What an important question, and one that we as humans and as Jews return to each generation. Unfortunately, there's no truly pithy answer. There is an interesting discussion in the Talmud, Makkot 23b-24a, where the Talmud envisions various prophets as trying to boil down the Torah and its commandments into ever-smaller units. My favorite in that list, the one that I put on my father obm's tombstone, is Micah 6:8's call for doing justice, charity, and walking humbly with God. The Talmud itself goes further, ending with Amos' note that the righteous shall live by his faith. That faith, though, is an active one, one in which the believer seeks to act in the ways God wants, not just to believe.
I have actually spent awhile discussing these kinds of issues, most recently in a series of posts at blog.webyeshiva.org, called the Mission of Orthodoxy project. There are 21 so far, with about six to come after Passover, but the overall thrust is that all of Judaism is focused on guiding human beings (Jew or non-Jew-- Judaism has a very clear picture of what valuable non-Jewish life would look like as well) on how to develop themselves and their societies in Godly ways.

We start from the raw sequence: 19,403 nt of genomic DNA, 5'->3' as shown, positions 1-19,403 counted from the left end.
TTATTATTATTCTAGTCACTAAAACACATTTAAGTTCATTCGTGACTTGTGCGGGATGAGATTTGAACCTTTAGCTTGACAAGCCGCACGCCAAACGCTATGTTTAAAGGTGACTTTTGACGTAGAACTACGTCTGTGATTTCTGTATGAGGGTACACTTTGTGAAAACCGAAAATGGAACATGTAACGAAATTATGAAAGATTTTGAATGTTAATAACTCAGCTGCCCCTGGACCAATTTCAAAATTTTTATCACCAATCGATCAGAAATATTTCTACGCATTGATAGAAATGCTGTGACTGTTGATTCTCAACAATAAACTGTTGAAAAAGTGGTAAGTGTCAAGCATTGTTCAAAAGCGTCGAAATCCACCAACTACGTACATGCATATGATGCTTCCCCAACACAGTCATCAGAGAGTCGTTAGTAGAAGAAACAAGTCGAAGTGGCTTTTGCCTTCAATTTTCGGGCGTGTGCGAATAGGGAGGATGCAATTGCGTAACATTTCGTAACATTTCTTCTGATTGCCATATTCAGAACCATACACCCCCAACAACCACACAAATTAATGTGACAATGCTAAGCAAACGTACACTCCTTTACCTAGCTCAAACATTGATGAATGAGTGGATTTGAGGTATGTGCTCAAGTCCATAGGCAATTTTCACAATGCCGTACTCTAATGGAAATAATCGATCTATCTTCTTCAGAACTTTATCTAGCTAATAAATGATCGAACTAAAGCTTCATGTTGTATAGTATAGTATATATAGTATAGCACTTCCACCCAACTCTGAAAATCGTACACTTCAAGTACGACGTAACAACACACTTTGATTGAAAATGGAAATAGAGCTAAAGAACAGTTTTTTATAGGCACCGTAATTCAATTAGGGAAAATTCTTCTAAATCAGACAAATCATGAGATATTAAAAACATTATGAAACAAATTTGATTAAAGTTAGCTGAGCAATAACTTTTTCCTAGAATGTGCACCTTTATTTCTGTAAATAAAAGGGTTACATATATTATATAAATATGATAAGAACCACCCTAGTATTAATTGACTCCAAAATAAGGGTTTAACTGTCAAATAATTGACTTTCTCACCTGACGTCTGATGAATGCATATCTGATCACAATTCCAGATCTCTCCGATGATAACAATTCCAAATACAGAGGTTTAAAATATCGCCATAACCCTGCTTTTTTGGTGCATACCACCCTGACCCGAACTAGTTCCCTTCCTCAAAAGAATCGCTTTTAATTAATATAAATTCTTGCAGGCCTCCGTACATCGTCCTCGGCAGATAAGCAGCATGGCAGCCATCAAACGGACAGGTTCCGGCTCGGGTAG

So that, in very brief sum, the essence of a good life is trying to get ever-closer to God, a process that involves shaping ourselves in ever more Godly ways. To know what those are, a lot of study is required, since it is not always intuitive what being Godly is like. While many times what seems intuitive is in fact what God wants, sometimes things we think of as problematic are in fact the more Godly way to act (and other times, the wrongs we dismiss lightly are in fact much more serious).
The Talmud's other candidate for a single-commandment encapsulation of the Torah is "Seek me and live," which it rejects only because that might mean that unless we fulfill all the commandments, we are not really seeking God (which is, in some sense, true, but defeats the goal of an encapsulation). So, bottom line, brief description: a "good life" is one lived in the constant search for what God wants, by studying the Scriptures God gave us, with the authoritative interpretations passed down over the generations, all of those combining to make us more Godly, which includes, at least, more kind, more concerned with others' welfare, and with trying to make a world of kindness and justice mixed together in the best possible way to usher in a time when all recognize God's Rule and try to shape their lives accordingly.